Spirit: New Bell Tower Green takes shape downtown
By Shavonne Walker
Bell Tower Green, Salisbury’s only downtown park, is more than a passive green space, say park representatives and designers. The park will be a place where everyone can celebrate together and connect with their neighbors.
“It’s really been a process that has taken on a life of its own, 10 years in the making, but realistically, more than 100 years in the making,” said Jason Walser, Bell Tower Green board vice president.
The vision for what is soon to be a 3.5-acre park began over 260 years ago with the founding leaders of Rowan County seeking a common space near the Square, according to the original charter.
“It was identified by DSI (Downtown Salisbury Inc.) as a missing component that other successful downtowns in North Carolina that were growing had,” Walser said.
Discussion to make that common space possible came down to several potential sites. Its current location was picked when First Bank did not renew its lease on the building, and the property, which borders West Innes, South Church, West Fisher and South Jackson streets, sat vacant for several years.
There were conversations among the city staff and the council as well as members of the Maxwell Chambers Trust, which owned the property as part of First Presbyterian Church, sought property to build a park, Walser said. They were unable to reach an agreement. And in 2015, the city approached the Blanche & Julian Robertson Family Foundation to say, “This is the last chance to have something of this scale in downtown Salisbury,” Walser said.
In 2016, the Robertson Family Foundation bought the property, which included the Bell Tower, Gazebo Park, the former Wrenn House restaurant, over 200 parking spaces and the 1973-built bank building.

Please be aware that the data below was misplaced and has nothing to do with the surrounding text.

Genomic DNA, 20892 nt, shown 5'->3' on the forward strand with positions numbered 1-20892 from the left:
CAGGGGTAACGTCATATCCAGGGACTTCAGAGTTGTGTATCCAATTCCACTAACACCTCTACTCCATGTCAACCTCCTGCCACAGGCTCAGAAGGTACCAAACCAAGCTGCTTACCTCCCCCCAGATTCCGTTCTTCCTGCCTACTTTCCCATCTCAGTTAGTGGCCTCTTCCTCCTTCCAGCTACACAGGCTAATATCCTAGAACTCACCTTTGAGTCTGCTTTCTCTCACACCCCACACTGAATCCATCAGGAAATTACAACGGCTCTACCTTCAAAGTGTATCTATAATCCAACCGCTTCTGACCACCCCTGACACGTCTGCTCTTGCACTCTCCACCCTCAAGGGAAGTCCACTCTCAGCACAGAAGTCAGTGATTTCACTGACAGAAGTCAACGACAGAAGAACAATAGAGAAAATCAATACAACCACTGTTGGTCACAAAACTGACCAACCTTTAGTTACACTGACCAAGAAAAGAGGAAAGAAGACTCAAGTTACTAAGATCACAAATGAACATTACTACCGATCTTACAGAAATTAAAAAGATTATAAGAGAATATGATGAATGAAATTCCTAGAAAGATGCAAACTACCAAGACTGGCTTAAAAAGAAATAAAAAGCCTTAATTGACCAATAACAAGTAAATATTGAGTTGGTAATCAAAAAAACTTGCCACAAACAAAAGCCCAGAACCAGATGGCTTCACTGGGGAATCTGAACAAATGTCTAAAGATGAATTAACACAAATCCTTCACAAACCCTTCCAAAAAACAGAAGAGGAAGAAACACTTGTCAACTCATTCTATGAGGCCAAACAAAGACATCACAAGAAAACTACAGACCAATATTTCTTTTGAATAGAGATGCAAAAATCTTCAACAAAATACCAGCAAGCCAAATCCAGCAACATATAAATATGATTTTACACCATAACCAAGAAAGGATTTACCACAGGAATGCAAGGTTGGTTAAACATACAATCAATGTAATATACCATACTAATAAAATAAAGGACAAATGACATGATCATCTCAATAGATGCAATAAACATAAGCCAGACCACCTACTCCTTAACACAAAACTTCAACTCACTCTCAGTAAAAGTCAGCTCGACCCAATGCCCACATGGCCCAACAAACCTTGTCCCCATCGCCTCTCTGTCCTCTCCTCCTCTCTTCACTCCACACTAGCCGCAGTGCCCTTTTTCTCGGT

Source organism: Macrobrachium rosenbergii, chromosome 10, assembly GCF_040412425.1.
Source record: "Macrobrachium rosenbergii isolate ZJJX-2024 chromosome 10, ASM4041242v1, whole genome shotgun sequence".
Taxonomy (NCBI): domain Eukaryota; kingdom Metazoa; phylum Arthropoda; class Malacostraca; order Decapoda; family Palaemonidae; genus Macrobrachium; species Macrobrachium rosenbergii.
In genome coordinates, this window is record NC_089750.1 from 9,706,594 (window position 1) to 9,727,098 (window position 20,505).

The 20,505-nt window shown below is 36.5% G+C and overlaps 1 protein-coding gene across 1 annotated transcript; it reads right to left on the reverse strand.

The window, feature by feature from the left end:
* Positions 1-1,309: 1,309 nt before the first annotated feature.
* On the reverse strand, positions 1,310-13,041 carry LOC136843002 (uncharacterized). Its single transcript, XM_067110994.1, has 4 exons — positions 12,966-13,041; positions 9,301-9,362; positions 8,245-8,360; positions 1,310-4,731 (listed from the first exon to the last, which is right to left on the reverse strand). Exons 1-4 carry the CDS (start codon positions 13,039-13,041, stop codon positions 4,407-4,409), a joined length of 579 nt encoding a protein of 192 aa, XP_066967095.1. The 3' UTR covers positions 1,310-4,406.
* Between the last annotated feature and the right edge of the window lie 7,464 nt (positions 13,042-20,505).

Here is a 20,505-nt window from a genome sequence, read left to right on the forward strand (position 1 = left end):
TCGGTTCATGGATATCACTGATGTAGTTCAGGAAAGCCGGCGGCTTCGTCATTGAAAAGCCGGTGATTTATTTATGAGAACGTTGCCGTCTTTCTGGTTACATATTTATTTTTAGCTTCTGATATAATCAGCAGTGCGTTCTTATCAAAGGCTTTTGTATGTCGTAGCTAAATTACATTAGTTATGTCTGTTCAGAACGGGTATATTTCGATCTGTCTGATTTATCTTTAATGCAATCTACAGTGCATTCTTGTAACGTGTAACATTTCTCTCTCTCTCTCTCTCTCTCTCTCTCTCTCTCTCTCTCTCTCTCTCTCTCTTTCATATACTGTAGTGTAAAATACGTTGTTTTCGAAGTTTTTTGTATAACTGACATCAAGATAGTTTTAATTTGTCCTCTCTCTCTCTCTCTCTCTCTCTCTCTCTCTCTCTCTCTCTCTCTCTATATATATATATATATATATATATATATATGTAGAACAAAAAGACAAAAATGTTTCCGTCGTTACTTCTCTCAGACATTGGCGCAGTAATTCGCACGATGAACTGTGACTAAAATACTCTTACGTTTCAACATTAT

From the start, the foundation wanted the park to be environmentally friendly and feel like a natural area, Walser said.
“So some places will be a little more heavily managed and planned and engineered. Other parts of the park will be more natural and wild where you can get behind some bushes and read a book or have a picnic and you’ll feel like you’re not in the middle of town,” he said.
The master plan for the park began in 2016, and LandDesign, which came up with the layout of the park, began looking at parks of similar size, said Allison Merriman, the company’s senior associate Studio Leader.
Merriman said the LandDesign team looked at Charlotte’s Romare Bearden Park, which is one of the company’s designs, as well as New York’s Bryant Park and Jackson Square, a historic park in the French Quarter of New Orleans.
Senior Designer Jeffrey Mis said designers took the elements from those parks and asked themselves if they would work in Salisbury. The goal, he said, was to make sure they were meeting the user’s needs. Merriman said people working on the project met with city government, city planners, art groups, churches that surround the space, high school students and those living in residential areas around the park.
Once the community provided feedback, those ideas were taken to the Bell Tower Green board.
“I think that every board member will say that they are pleased with where we ended up,” Walser said.
The park may lack traditional slides and swings for younger children, but it will incorporate a creative space for artistic play, Mis said.
Board President Dyke Messinger said he is confident there will be a “huge demand” to have events at the park. One couple has delayed their wedding because they want to have the first wedding in the park.
“This is huge. Everybody wants to be there,” Messinger said.
Both Messinger and Walser said they hope the events that were held before the park project, like the Rowan Blues/Jazz Festival, Juneteenth, Fiesta de Rowan and Pops at the Post will return once the park is complete.
It will start to look a little green soon, Walser promises.
“I think the imaginations of people riding by will be able to see what, up to this point, has been an elusive vision. It will start to look like a park by the summer even if it’s not completely open,” Walser said.
By late spring or early summer, people will start to see the green. By May or June, the basic structure of the water wall feature and bathrooms will be in place.